The YouGov Democracy Study reveals a deep public split on the perception of the UK election system: four in ten (40%) Britons think the system is unfair, and slightly fewer (38%) think it fair.

When the results are split across age groups, there is a clear generational divide on the issue: over half of those aged 16 to 24 (55%) and just under half of those aged 25 to 39 (46%) say the system is unfair; those in their 40s and 50s are split (39% think it’s fair and 38% think it’s not), whilst the majority of those 60 and older (52%) say the system is fair to all parties.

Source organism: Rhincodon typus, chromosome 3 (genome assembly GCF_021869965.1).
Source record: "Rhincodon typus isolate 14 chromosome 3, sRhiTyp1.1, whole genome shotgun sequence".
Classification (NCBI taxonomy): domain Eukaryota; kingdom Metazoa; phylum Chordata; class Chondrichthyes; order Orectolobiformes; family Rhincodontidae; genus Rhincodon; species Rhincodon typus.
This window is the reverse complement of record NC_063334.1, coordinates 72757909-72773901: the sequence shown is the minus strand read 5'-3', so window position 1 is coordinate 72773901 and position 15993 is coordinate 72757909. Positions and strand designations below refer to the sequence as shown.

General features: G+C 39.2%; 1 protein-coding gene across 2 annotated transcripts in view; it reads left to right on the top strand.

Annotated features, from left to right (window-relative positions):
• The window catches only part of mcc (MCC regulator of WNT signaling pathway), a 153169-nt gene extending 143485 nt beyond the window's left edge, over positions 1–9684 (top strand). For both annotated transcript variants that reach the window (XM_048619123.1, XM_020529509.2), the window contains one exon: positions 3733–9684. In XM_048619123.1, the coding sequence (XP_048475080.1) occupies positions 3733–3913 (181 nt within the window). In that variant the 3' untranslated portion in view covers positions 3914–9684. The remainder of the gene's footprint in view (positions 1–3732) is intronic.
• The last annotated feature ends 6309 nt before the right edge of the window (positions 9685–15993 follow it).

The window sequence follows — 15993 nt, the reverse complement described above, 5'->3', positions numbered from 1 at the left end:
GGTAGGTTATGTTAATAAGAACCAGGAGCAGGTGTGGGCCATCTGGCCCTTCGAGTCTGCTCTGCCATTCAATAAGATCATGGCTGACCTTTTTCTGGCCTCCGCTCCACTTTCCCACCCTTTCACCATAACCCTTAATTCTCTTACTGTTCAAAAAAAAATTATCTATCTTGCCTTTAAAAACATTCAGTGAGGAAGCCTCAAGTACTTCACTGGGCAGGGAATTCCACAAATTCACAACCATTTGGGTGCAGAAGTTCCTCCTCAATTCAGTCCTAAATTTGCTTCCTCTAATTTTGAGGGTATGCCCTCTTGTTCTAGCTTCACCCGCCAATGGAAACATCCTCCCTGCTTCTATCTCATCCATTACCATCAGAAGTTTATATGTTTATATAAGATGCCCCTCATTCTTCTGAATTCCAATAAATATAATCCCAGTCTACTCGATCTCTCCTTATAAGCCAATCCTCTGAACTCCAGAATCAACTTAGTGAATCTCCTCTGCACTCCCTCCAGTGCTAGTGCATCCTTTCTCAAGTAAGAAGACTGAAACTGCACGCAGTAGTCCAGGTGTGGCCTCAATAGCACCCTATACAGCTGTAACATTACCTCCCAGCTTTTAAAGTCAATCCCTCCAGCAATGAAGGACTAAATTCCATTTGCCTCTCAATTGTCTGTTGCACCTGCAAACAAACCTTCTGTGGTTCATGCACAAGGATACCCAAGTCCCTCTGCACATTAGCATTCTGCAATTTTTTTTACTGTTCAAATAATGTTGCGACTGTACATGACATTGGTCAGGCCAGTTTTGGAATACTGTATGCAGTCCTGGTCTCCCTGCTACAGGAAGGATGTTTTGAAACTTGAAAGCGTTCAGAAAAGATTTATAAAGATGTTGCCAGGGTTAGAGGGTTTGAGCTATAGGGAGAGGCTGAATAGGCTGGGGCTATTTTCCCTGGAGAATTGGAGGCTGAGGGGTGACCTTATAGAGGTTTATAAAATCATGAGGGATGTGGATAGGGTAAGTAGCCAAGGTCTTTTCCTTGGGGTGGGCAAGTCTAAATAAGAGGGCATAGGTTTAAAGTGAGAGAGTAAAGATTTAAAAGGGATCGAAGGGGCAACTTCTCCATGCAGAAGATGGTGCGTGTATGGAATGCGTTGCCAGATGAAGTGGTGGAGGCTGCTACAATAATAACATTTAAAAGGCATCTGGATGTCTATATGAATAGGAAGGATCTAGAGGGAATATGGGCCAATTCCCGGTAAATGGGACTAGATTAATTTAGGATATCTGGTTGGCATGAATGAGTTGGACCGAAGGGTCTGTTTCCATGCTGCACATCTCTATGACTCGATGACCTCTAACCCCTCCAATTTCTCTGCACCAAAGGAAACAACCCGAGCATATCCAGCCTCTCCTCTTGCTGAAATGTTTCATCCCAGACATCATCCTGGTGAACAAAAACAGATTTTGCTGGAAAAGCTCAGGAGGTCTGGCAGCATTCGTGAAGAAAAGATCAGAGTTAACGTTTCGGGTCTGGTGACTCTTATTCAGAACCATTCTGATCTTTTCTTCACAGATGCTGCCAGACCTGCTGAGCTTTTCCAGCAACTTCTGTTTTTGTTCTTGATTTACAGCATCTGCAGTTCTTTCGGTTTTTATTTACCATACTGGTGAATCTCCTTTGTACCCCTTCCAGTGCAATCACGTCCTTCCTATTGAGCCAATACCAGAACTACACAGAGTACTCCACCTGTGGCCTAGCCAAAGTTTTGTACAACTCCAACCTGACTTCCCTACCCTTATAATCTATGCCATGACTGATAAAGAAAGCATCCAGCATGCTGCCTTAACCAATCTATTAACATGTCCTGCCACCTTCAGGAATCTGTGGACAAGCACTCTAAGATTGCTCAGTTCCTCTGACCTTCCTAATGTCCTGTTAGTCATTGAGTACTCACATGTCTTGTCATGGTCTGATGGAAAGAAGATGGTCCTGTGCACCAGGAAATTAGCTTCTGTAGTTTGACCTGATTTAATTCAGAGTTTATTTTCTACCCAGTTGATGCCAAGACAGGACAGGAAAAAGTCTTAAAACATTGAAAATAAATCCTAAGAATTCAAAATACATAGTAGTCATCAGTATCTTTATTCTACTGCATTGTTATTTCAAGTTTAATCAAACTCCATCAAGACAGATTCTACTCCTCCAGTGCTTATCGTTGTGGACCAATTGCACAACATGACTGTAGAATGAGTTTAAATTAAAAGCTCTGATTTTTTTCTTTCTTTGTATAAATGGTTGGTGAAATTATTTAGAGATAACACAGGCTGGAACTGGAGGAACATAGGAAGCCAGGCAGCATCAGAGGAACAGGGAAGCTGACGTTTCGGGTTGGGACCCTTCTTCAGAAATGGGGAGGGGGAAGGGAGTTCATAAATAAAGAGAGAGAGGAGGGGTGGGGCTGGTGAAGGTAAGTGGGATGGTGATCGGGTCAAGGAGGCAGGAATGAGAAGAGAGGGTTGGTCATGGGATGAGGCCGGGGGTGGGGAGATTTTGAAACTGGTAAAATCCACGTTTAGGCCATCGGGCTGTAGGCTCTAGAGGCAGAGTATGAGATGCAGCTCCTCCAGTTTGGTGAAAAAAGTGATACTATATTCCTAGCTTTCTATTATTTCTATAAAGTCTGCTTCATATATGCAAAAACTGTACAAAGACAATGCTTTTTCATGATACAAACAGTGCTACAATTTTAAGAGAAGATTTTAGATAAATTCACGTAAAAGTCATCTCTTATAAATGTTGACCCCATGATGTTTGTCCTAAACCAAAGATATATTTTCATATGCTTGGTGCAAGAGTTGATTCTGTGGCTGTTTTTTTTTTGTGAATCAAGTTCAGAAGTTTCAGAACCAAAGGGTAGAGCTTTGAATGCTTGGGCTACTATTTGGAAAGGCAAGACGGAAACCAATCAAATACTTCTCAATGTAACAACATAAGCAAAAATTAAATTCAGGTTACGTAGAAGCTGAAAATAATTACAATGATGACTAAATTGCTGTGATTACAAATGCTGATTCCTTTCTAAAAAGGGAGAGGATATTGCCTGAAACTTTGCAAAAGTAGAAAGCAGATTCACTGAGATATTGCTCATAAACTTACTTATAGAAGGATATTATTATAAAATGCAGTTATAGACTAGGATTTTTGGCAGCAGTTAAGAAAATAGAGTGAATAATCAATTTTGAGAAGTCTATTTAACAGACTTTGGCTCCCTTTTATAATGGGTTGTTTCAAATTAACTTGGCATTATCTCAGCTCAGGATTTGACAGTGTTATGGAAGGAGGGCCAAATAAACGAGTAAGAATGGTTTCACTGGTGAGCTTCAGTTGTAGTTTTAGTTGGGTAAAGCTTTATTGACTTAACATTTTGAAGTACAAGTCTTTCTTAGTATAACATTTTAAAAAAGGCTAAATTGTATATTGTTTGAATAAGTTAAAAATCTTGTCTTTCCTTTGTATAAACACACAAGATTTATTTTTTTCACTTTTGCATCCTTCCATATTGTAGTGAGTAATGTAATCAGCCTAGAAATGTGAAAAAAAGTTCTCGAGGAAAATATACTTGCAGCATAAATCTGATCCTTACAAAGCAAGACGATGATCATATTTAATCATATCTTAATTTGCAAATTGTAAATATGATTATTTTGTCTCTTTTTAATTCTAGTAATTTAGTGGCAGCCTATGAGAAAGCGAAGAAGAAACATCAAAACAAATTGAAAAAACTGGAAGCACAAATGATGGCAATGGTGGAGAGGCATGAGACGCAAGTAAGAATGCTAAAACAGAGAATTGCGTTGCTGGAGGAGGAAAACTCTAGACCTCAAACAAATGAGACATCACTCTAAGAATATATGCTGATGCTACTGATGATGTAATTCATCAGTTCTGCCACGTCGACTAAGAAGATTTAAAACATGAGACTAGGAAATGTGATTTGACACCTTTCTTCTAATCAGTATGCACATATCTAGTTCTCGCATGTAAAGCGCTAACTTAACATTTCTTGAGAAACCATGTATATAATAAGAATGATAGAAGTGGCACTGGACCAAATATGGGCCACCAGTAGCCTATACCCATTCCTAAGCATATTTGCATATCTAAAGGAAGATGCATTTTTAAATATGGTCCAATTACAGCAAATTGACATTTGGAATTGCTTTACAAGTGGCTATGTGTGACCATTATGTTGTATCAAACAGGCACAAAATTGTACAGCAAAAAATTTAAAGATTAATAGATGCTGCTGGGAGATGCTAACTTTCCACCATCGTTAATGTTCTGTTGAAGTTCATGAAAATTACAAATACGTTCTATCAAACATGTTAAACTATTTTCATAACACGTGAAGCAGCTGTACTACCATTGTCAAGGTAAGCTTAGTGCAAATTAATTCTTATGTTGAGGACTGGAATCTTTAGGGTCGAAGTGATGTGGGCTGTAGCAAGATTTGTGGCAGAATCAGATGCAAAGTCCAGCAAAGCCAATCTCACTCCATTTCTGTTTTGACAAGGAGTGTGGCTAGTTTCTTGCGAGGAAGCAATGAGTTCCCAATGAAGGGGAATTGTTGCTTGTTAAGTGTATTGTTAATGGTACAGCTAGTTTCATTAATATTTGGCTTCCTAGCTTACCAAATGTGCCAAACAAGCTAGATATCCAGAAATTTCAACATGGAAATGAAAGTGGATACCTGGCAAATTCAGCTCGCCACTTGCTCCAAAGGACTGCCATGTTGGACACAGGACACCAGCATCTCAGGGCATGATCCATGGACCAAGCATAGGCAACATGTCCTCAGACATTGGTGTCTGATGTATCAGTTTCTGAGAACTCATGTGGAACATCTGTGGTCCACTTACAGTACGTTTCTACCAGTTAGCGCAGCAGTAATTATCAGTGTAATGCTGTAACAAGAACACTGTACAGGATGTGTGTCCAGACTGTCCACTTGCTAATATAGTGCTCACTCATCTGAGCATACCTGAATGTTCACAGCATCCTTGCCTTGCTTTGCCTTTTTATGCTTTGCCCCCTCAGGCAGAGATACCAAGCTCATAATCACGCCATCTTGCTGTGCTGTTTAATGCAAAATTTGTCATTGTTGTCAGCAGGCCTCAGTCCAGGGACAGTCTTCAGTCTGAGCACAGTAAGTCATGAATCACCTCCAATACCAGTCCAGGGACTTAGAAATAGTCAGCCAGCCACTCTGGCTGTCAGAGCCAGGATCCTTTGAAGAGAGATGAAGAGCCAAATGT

Among Labour and Lib Dem voters, six in ten (58% and 60% respectively) think the system is not fair to all parties, and this view is shared by a quarter (24%) of Conservative voters.

Our study shows that one in four Britons (25%) think the election results don’t accurately reflect how the public have voted (but 53% say they do).

On the other hand, there is overwhelming confidence in the freedom of elections in the UK (77%), the fair and accurate counting of ballots (66%) and the ability of political activists to campaign freely (66%).

How often should there be a general election?

Currently, general elections in the UK are held every five years. The YouGov Democracy study shows that the majority of the public would prefer general elections to be held at intervals of between three to five years: 31% want one every five years, 29% want one every four years and 18% want one every three years.